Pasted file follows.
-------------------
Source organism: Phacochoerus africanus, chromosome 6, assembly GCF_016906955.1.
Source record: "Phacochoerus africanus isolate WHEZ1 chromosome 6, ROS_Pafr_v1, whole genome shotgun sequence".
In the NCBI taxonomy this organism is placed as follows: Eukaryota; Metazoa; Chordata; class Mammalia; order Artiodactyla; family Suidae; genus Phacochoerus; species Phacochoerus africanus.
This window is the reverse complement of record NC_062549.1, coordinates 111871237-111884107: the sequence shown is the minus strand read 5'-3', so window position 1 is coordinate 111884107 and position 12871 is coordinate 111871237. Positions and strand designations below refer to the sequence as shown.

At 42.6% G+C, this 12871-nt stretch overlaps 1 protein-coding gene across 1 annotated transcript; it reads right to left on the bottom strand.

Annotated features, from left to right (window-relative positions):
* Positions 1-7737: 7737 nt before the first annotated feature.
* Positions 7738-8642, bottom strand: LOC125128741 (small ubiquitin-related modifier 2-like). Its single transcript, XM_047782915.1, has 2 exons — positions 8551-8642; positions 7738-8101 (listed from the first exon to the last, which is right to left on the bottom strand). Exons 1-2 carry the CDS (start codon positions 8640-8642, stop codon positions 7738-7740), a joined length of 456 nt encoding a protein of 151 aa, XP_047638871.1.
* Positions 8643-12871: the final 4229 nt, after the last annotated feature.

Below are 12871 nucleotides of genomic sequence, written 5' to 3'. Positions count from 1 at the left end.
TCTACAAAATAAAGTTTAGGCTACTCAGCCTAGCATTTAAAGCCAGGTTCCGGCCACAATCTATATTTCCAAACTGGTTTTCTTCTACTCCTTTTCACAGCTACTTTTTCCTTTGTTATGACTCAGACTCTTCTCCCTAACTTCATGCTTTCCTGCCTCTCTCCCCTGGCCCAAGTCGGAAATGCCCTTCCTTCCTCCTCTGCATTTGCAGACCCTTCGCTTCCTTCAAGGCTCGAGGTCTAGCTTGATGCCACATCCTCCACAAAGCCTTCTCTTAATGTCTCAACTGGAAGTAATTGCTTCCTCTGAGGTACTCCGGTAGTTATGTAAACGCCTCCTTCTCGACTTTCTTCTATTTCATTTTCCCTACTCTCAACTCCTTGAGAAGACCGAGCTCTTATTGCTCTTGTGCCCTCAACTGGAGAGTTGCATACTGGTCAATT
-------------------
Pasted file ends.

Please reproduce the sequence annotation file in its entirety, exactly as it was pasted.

Source organism: Phacochoerus africanus, chromosome 6, assembly GCF_016906955.1.
Source record: "Phacochoerus africanus isolate WHEZ1 chromosome 6, ROS_Pafr_v1, whole genome shotgun sequence".
In the NCBI taxonomy this organism is placed as follows: Eukaryota; Metazoa; Chordata; class Mammalia; order Artiodactyla; family Suidae; genus Phacochoerus; species Phacochoerus africanus.
This window is the reverse complement of record NC_062549.1, coordinates 111871237-111884107: the sequence shown is the minus strand read 5'-3', so window position 1 is coordinate 111884107 and position 12871 is coordinate 111871237. Positions and strand designations below refer to the sequence as shown.

At 42.6% G+C, this 12871-nt stretch overlaps 1 protein-coding gene across 1 annotated transcript; it reads right to left on the bottom strand.

Annotated features, from left to right (window-relative positions):
* Positions 1-7737: 7737 nt before the first annotated feature.
* Positions 7738-8642, bottom strand: LOC125128741 (small ubiquitin-related modifier 2-like). Its single transcript, XM_047782915.1, has 2 exons — positions 8551-8642; positions 7738-8101 (listed from the first exon to the last, which is right to left on the bottom strand). Exons 1-2 carry the CDS (start codon positions 8640-8642, stop codon positions 7738-7740), a joined length of 456 nt encoding a protein of 151 aa, XP_047638871.1.
* Positions 8643-12871: the final 4229 nt, after the last annotated feature.

Below are 12871 nucleotides of genomic sequence, written 5' to 3'. Positions count from 1 at the left end.
TCTACAAAATAAAGTTTAGGCTACTCAGCCTAGCATTTAAAGCCAGGTTCCGGCCACAATCTATATTTCCAAACTGGTTTTCTTCTACTCCTTTTCACAGCTACTTTTTCCTTTGTTATGACTCAGACTCTTCTCCCTAACTTCATGCTTTCCTGCCTCTCTCCCCTGGCCCAAGTCGGAAATGCCCTTCCTTCCTCCTCTGCATTTGCAGACCCTTCGCTTCCTTCAAGGCTCGAGGTCTAGCTTGATGCCACATCCTCCACAAAGCCTTCTCTTAATGTCTCAACTGGAAGTAATTGCTTCCTCTGAGGTACTCCGGTAGTTATGTAAACGCCTCCTTCTCGACTTTCTTCTATTTCATTTTCCCTACTCTCAACTCCTTGAGAAGACCGAGCTCTTATTGCTCTTGTGCCCTCAACTGGAGAGTTGCATACTGGTCAATT